The city in southwest Thuringia is considered the center of German classicism. After such luminaries as Martin Luther, Lukas Cranach and Johann Sebastian Bach had lived and worked here, the city cemented its image as Germany's intellectual center when Goethe, Herder and Schiller took up residence in Weimar towards the end of the 18th century. The composer Franz Liszt joined the list of prominent residents in the 19th century. In the 20th century the Bauhaus school of architecture originated in Weimar before spreading around the world. Many architectural monuments and statues of famous citizens adorn the city and the pleasant park – designed by Goethe himself – on the Ilm River. Recommended stops are the Goethe-Haus, the Lukas-Cranach-Haus and the Goethe-Schiller monument.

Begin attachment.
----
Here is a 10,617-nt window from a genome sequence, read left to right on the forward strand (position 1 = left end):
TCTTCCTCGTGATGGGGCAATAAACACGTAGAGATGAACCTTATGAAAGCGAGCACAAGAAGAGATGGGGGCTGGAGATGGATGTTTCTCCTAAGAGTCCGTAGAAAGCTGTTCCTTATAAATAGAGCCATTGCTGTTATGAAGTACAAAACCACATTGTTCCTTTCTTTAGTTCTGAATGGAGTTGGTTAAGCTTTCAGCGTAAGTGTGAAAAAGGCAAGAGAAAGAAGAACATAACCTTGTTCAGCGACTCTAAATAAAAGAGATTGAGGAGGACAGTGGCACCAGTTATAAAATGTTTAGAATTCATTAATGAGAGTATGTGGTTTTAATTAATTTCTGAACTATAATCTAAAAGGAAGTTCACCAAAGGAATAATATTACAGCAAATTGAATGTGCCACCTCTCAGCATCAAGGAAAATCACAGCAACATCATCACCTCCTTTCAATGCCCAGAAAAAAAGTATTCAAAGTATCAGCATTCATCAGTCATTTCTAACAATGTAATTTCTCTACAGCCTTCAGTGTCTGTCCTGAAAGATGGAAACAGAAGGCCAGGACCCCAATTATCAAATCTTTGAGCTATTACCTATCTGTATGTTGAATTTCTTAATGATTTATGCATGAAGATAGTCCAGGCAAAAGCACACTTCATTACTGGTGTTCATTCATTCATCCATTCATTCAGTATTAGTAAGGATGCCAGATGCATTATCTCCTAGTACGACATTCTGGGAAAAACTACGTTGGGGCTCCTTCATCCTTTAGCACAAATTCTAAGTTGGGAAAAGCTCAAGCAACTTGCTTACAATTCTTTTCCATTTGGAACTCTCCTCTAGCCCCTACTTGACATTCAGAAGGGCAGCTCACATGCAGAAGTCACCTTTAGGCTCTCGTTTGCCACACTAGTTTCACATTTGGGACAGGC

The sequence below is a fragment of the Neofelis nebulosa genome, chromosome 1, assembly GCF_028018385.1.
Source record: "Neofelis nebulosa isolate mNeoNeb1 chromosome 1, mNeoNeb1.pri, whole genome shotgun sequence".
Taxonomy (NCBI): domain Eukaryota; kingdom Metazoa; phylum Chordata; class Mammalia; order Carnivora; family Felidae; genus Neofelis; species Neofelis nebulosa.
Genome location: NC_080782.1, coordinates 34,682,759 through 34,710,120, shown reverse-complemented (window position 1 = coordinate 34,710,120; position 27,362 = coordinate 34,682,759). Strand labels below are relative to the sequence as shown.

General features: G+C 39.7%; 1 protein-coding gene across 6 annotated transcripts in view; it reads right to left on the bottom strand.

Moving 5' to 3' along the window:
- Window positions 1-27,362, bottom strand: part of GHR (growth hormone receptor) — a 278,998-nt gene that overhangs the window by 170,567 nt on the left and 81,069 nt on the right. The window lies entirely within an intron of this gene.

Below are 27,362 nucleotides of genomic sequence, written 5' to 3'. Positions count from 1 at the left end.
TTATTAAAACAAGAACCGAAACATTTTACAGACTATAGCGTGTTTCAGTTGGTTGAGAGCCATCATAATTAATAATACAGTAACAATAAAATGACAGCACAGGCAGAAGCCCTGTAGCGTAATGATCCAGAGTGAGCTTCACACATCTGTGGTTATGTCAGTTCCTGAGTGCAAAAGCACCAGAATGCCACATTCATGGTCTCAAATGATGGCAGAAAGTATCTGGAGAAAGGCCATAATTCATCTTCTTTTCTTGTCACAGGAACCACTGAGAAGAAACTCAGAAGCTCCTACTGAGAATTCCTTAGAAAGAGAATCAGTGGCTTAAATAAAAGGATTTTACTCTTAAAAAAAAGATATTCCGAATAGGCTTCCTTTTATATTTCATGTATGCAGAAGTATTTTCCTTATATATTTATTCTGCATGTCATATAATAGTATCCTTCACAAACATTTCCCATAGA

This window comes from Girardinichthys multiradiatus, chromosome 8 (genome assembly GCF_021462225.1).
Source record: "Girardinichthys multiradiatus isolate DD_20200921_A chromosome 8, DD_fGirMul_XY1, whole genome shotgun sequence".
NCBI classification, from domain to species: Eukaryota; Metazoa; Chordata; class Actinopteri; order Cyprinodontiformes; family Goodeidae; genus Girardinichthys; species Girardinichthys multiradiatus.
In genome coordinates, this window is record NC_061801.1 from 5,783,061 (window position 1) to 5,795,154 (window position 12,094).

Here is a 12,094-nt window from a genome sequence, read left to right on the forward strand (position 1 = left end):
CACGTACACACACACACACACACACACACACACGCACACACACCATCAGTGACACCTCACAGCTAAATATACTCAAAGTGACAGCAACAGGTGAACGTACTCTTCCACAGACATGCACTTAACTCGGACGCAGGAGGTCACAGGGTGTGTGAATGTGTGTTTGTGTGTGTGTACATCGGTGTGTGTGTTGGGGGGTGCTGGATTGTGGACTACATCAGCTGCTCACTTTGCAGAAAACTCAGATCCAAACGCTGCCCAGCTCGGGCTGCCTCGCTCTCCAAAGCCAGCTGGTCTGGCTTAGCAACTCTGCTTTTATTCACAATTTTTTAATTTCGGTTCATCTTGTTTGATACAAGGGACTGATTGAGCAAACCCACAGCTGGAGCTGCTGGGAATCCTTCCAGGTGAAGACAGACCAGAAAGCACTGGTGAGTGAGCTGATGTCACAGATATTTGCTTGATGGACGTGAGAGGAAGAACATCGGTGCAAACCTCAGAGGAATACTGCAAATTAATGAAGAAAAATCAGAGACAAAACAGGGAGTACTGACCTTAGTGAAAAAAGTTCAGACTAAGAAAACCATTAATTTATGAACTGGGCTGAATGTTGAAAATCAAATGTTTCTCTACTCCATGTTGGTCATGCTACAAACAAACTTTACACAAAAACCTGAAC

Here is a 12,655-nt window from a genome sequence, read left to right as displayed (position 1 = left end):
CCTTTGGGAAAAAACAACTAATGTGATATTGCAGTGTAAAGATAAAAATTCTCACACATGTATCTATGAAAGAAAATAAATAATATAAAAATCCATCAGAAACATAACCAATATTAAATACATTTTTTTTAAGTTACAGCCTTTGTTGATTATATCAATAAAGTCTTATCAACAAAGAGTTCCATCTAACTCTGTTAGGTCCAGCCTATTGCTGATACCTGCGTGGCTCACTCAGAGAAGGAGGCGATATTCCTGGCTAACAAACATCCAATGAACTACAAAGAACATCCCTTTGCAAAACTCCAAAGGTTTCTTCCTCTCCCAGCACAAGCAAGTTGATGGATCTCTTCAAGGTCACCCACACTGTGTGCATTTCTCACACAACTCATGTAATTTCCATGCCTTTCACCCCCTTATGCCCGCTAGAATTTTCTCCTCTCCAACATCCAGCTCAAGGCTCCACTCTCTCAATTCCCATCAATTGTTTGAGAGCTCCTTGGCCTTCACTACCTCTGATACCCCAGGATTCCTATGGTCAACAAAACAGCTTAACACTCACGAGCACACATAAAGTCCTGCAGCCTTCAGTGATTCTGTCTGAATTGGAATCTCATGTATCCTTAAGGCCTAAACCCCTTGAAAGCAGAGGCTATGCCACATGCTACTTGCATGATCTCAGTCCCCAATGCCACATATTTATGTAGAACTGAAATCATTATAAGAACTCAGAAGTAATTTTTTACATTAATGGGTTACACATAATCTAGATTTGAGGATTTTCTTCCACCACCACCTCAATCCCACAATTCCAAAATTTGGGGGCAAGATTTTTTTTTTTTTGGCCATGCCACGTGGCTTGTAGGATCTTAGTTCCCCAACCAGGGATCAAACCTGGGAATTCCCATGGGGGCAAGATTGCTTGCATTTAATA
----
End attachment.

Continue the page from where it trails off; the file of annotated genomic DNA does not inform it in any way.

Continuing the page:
Student city on the Saale
The town in the valley of the Saale is climatically particularly favorable and one of the warmest in central Germany. Since the 17th century the Friedrich Schiller University has been instrumental in shaping the cityscape. Goethe and Schiller studied here, and Fichte was professor of philosophy in Jena. Although much in the historical center has been destroyed during the bombing campaign of the war, there are still a few medieval gates and towers remaining. In the pubs and on the streets merry student life prevails. The best view of the city is from the Landgraven Mountain, which is also called the “Balcony of Jena”.
Medieval town with a spectacular cathedral
This medieval town in the north of Thuringia is famous mainly because of its cathedral of Romanesque Gothic style. The building thereof commenced in 1040 and was completed in 1250. The life-size figures of the twelve founders are unique, – carved in stone, and dressed in the style of the period. Centuries-old streets lead to the main square, which is lined with magnificent Baroque and Renaissance buildings. Above the market fountain is St. Wenceslas, the patron saint of Naumburg.